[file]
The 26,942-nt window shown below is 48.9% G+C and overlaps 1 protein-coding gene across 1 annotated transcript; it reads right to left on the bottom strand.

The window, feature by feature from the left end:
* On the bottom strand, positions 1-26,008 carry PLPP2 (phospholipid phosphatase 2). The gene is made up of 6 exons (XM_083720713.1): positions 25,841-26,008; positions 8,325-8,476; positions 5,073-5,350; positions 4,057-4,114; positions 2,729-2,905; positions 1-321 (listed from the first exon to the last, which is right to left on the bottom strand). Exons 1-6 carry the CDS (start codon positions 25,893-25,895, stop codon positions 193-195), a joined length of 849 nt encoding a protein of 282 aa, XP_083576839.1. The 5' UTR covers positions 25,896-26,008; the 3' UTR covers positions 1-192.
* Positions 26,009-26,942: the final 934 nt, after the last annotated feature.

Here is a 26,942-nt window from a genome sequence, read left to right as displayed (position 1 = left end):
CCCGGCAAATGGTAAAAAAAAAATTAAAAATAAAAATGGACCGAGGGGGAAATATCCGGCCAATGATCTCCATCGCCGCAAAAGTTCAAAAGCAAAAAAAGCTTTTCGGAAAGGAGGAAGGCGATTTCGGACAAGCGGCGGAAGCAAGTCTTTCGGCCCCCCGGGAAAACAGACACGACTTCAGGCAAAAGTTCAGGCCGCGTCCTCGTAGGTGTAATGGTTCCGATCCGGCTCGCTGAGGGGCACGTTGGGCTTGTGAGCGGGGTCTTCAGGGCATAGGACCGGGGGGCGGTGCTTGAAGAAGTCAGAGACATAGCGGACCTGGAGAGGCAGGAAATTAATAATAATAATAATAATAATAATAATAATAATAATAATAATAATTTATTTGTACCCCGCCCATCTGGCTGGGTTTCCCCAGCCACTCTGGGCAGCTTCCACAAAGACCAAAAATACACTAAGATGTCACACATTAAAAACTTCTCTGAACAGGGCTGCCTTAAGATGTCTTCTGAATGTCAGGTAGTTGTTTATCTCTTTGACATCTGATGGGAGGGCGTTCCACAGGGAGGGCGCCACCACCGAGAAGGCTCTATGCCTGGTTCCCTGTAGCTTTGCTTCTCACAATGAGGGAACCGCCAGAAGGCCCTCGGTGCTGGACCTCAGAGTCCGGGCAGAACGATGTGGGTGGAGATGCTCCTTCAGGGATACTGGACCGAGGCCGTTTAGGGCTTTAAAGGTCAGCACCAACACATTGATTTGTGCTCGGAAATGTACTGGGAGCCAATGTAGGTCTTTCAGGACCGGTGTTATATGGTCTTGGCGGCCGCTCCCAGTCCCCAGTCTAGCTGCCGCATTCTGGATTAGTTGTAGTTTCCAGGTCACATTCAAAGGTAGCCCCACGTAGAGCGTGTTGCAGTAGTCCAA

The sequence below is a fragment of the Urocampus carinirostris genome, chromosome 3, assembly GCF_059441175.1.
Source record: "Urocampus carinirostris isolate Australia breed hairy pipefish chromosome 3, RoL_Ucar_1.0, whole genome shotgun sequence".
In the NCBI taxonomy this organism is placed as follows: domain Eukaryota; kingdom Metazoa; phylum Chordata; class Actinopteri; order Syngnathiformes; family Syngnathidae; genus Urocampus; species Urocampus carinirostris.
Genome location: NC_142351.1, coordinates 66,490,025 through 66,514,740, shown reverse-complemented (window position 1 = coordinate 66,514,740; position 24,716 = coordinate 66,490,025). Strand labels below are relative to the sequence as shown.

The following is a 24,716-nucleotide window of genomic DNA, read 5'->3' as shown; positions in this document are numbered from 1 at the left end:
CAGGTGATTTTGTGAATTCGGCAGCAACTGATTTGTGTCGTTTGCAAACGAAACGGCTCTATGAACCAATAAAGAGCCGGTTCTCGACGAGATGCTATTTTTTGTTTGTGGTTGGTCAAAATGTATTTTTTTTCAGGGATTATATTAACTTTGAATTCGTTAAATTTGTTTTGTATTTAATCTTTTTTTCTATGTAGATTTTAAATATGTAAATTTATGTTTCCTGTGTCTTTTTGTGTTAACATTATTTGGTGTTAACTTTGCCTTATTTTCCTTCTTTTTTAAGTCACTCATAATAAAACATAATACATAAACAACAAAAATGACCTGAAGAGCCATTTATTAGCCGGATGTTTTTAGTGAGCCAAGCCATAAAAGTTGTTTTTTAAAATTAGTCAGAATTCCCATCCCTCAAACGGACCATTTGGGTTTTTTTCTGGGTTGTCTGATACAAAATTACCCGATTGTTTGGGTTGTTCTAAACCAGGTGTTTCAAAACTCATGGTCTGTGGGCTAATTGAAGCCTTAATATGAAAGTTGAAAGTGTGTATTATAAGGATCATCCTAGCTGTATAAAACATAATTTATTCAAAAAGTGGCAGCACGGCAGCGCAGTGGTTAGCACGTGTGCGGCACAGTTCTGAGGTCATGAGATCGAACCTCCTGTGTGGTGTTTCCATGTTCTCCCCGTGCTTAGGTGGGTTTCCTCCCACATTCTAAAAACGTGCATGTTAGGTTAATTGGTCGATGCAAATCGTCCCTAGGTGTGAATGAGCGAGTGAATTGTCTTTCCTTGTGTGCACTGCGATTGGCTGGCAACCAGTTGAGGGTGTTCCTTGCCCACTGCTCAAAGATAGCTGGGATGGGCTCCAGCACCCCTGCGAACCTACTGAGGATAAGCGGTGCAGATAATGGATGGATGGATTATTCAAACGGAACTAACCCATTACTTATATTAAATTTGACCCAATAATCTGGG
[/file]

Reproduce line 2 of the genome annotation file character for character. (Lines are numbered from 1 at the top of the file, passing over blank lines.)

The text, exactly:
The window, feature by feature from the left end: